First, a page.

California Rolls Out Legal Pot, Expectations Are High As Customers Line Up For Retail Marijuana

Recreational marijuana becomes legal in California today, joining other states that have legalized cannabis.

California is rolling out legal marijuana
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Recreational marijuana becomes legal in California today, joining other states that have legalized cannabis.

California began allowing legal, recreational marijuana sales today, joining the ever-growing list of states where adults can legally buy pot, USA Today is reporting.

Cannabis (the scientific name for marijuana) has been one of California’s biggest “cash crops,” so to speak, for decades — legal or not. By most estimates, the illegal pot market alone in California is worth in the neighborhood of $13.5 billion — and that’s in a state where just about anybody can get a recommendation (a “card,” in popular slang) to purchase medical pot. Financial analysis firm GreenWave Advisors expects California’s legal recreational pot trade to be worth something approaching $5.1 billion in its first year alone.

In fact, investors both inside and outside of California are already bringing in tons of another green product – money – in order to cash in on California’s newest industry.

B.J. Carretta, chief marketing officer for L.A.-based dispensary Med Men, says that California’s pot laws require all product to be sold pre-packaged. That means retailers are racing to develop brand-specific packaging, and that’s going to cost money. Much of that money is coming in from out of state.

Fully one-third of the population of the U.S. now has access to legal pot without the need for a medical recommendation, thanks to California’s population of nearly 40 million now being added to that total. The Golden State joins Colorado, Washington, Oregon, Nevada, and Alaska where adults over 21 can walk into a pot shop and walk out with Sweet Skunk or Purple Kush, no questions asked. Meanwhile, Massachusetts, the District of Columbia, and Maine have all decriminalized possession of small amounts, and retail sales are expected to begin in the two New England states by the end of the year.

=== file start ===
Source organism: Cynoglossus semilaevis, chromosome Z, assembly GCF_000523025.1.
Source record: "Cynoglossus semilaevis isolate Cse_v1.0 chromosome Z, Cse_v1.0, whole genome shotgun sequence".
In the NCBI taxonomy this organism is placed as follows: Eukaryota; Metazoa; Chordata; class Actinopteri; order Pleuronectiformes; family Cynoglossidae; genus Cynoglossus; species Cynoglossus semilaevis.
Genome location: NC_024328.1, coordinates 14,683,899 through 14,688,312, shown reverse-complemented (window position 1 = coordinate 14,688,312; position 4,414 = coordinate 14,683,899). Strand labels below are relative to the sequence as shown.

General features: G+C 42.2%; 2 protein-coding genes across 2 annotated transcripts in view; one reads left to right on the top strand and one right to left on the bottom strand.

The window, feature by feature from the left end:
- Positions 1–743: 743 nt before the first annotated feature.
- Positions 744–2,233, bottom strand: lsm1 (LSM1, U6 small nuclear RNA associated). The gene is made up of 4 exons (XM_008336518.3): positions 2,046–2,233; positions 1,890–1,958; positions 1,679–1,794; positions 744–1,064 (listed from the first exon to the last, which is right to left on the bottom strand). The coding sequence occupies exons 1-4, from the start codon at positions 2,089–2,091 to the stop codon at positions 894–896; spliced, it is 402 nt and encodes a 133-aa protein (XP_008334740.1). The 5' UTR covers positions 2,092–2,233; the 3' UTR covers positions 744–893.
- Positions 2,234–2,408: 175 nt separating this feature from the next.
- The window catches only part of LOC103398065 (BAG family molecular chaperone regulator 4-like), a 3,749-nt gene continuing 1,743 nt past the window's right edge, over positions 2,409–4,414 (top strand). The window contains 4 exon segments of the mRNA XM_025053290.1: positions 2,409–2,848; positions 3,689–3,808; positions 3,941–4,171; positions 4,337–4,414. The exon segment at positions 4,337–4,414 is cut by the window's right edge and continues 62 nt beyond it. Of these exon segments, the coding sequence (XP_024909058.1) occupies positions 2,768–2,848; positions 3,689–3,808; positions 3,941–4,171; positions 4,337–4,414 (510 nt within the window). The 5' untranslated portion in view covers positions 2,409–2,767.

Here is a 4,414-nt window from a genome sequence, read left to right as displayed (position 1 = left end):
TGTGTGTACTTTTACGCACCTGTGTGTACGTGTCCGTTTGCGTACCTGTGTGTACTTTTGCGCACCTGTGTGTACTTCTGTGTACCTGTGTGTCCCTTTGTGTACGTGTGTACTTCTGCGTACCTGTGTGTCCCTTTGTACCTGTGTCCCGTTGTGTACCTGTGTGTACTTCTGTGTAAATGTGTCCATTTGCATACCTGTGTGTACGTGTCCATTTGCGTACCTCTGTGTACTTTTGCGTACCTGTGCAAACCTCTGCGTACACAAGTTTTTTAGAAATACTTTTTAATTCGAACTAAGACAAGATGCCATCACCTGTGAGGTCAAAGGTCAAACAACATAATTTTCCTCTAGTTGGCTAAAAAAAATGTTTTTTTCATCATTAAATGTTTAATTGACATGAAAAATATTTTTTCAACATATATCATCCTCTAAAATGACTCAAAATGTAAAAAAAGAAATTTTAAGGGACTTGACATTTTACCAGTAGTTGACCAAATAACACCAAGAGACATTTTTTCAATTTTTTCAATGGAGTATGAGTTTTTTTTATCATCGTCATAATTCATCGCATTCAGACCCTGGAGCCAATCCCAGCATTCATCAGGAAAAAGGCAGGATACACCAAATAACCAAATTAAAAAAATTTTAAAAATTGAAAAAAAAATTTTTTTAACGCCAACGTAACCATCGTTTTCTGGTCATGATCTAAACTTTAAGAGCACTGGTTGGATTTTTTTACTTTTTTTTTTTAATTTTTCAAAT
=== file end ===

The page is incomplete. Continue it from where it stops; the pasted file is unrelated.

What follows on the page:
Marijuana remains illegal at the federal level, however, and all of those “legal” dispensaries, both medical and recreational, are operating outside of the law. One phone call from president Donald Trump or Attorney General Jeff Sessions and the Drug Enforcement Administration (DEA) could theoretically shut down every last dispensary in the country.

How likely that is to happen, however, remains to be seen. Sessions is no friend of legal marijuana, to put it mildly, according to a March Newsweek report.

“I reject the idea that America will be a better place if marijuana is sold in every corner store. And I am astonished to hear people suggest that we can solve our heroin crisis by legalizing marijuana—so people can trade one life-wrecking dependency for another that’s only slightly less awful. Our nation needs to say clearly once again that using drugs will destroy your life.”

However, as of this writing, the Trump administration has made no major moves to put an end to legal pot sales.

Dale Gieringer, director of California NORML (National Organization for the Reform of Marijuana Laws), tells MSN that dire predictions about rampant drug addiction and similar problems have failed to pan out in states that have legalized pot.

“The heavens didn’t fall. We didn’t see increased youth drug abuse or increased accidents or crazy things happening as our opponents predicted.”